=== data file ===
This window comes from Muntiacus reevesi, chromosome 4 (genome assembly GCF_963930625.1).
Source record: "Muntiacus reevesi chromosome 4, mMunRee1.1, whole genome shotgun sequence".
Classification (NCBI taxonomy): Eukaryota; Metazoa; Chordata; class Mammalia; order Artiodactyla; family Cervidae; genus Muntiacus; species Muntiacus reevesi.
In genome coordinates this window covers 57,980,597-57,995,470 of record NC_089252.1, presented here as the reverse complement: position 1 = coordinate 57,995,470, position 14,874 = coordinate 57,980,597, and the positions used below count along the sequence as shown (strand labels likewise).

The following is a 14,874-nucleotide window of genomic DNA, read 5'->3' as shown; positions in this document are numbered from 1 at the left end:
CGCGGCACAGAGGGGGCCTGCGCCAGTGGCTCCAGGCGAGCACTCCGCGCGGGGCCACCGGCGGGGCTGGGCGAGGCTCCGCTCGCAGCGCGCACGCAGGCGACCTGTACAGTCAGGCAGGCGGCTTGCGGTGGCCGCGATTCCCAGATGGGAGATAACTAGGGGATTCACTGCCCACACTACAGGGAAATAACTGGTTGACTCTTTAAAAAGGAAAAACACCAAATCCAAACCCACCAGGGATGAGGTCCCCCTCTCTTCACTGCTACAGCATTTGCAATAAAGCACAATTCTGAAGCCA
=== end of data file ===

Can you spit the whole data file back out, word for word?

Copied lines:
This window comes from Muntiacus reevesi, chromosome 4 (genome assembly GCF_963930625.1).
Source record: "Muntiacus reevesi chromosome 4, mMunRee1.1, whole genome shotgun sequence".
Classification (NCBI taxonomy): Eukaryota; Metazoa; Chordata; class Mammalia; order Artiodactyla; family Cervidae; genus Muntiacus; species Muntiacus reevesi.
In genome coordinates this window covers 57,980,597-57,995,470 of record NC_089252.1, presented here as the reverse complement: position 1 = coordinate 57,995,470, position 14,874 = coordinate 57,980,597, and the positions used below count along the sequence as shown (strand labels likewise).

The following is a 14,874-nucleotide window of genomic DNA, read 5'->3' as shown; positions in this document are numbered from 1 at the left end:
CGCGGCACAGAGGGGGCCTGCGCCAGTGGCTCCAGGCGAGCACTCCGCGCGGGGCCACCGGCGGGGCTGGGCGAGGCTCCGCTCGCAGCGCGCACGCAGGCGACCTGTACAGTCAGGCAGGCGGCTTGCGGTGGCCGCGATTCCCAGATGGGAGATAACTAGGGGATTCACTGCCCACACTACAGGGAAATAACTGGTTGACTCTTTAAAAAGGAAAAACACCAAATCCAAACCCACCAGGGATGAGGTCCCCCTCTCTTCACTGCTACAGCATTTGCAATAAAGCACAATTCTGAAGCCA